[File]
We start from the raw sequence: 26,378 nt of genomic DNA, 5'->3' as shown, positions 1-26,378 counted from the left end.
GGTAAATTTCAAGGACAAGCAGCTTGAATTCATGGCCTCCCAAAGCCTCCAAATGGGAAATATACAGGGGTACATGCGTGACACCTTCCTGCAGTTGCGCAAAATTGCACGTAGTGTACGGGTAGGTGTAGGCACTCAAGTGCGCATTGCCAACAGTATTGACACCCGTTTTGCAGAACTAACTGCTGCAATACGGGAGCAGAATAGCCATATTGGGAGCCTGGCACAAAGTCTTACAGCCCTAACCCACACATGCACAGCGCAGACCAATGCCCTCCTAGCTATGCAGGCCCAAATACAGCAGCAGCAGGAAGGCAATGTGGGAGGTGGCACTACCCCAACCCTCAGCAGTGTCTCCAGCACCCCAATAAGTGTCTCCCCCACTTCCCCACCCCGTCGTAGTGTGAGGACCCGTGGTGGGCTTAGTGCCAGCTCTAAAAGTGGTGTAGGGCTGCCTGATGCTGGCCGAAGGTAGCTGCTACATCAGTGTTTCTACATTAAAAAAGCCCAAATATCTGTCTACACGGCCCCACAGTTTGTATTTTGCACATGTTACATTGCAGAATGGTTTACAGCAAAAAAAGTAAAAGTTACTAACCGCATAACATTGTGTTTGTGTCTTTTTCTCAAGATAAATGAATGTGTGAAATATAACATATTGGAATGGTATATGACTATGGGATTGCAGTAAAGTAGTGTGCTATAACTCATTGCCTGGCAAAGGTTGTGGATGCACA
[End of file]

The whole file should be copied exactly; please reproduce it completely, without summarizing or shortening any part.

We start from the raw sequence: 26,378 nt of genomic DNA, 5'->3' as shown, positions 1-26,378 counted from the left end.
GGTAAATTTCAAGGACAAGCAGCTTGAATTCATGGCCTCCCAAAGCCTCCAAATGGGAAATATACAGGGGTACATGCGTGACACCTTCCTGCAGTTGCGCAAAATTGCACGTAGTGTACGGGTAGGTGTAGGCACTCAAGTGCGCATTGCCAACAGTATTGACACCCGTTTTGCAGAACTAACTGCTGCAATACGGGAGCAGAATAGCCATATTGGGAGCCTGGCACAAAGTCTTACAGCCCTAACCCACACATGCACAGCGCAGACCAATGCCCTCCTAGCTATGCAGGCCCAAATACAGCAGCAGCAGGAAGGCAATGTGGGAGGTGGCACTACCCCAACCCTCAGCAGTGTCTCCAGCACCCCAATAAGTGTCTCCCCCACTTCCCCACCCCGTCGTAGTGTGAGGACCCGTGGTGGGCTTAGTGCCAGCTCTAAAAGTGGTGTAGGGCTGCCTGATGCTGGCCGAAGGTAGCTGCTACATCAGTGTTTCTACATTAAAAAAGCCCAAATATCTGTCTACACGGCCCCACAGTTTGTATTTTGCACATGTTACATTGCAGAATGGTTTACAGCAAAAAAAGTAAAAGTTACTAACCGCATAACATTGTGTTTGTGTCTTTTTCTCAAGATAAATGAATGTGTGAAATATAACATATTGGAATGGTATATGACTATGGGATTGCAGTAAAGTAGTGTGCTATAACTCATTGCCTGGCAAAGGTTGTGGATGCACA